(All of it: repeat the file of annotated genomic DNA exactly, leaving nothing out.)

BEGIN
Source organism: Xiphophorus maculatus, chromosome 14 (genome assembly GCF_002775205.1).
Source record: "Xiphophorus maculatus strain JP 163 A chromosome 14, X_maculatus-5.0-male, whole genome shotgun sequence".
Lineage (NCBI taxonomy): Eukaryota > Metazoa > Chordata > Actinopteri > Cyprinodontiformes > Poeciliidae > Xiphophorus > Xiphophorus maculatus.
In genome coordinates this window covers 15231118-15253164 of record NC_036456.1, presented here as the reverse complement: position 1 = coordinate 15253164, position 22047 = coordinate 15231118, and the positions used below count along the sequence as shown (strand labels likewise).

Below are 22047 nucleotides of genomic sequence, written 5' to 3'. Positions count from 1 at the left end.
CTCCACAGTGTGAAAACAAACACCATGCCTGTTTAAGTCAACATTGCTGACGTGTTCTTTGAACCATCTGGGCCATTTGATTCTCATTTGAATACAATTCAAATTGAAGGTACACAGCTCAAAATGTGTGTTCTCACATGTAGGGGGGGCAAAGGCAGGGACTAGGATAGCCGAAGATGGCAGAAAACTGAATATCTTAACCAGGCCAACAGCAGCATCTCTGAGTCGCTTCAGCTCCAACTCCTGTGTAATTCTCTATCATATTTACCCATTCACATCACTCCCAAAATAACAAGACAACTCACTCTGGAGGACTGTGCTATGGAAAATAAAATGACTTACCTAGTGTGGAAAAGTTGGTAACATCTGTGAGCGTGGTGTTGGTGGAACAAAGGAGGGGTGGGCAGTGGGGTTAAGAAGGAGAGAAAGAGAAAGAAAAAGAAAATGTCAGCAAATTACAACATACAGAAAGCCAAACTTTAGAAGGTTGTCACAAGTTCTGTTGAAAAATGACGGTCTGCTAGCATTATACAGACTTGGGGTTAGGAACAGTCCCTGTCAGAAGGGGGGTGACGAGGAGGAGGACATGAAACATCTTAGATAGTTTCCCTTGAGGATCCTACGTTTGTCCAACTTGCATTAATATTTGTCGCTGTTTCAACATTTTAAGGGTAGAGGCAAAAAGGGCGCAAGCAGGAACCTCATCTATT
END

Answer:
Source organism: Xiphophorus maculatus, chromosome 14 (genome assembly GCF_002775205.1).
Source record: "Xiphophorus maculatus strain JP 163 A chromosome 14, X_maculatus-5.0-male, whole genome shotgun sequence".
Lineage (NCBI taxonomy): Eukaryota > Metazoa > Chordata > Actinopteri > Cyprinodontiformes > Poeciliidae > Xiphophorus > Xiphophorus maculatus.
In genome coordinates this window covers 15231118-15253164 of record NC_036456.1, presented here as the reverse complement: position 1 = coordinate 15253164, position 22047 = coordinate 15231118, and the positions used below count along the sequence as shown (strand labels likewise).

Below are 22047 nucleotides of genomic sequence, written 5' to 3'. Positions count from 1 at the left end.
CTCCACAGTGTGAAAACAAACACCATGCCTGTTTAAGTCAACATTGCTGACGTGTTCTTTGAACCATCTGGGCCATTTGATTCTCATTTGAATACAATTCAAATTGAAGGTACACAGCTCAAAATGTGTGTTCTCACATGTAGGGGGGGCAAAGGCAGGGACTAGGATAGCCGAAGATGGCAGAAAACTGAATATCTTAACCAGGCCAACAGCAGCATCTCTGAGTCGCTTCAGCTCCAACTCCTGTGTAATTCTCTATCATATTTACCCATTCACATCACTCCCAAAATAACAAGACAACTCACTCTGGAGGACTGTGCTATGGAAAATAAAATGACTTACCTAGTGTGGAAAAGTTGGTAACATCTGTGAGCGTGGTGTTGGTGGAACAAAGGAGGGGTGGGCAGTGGGGTTAAGAAGGAGAGAAAGAGAAAGAAAAAGAAAATGTCAGCAAATTACAACATACAGAAAGCCAAACTTTAGAAGGTTGTCACAAGTTCTGTTGAAAAATGACGGTCTGCTAGCATTATACAGACTTGGGGTTAGGAACAGTCCCTGTCAGAAGGGGGGTGACGAGGAGGAGGACATGAAACATCTTAGATAGTTTCCCTTGAGGATCCTACGTTTGTCCAACTTGCATTAATATTTGTCGCTGTTTCAACATTTTAAGGGTAGAGGCAAAAAGGGCGCAAGCAGGAACCTCATCTATT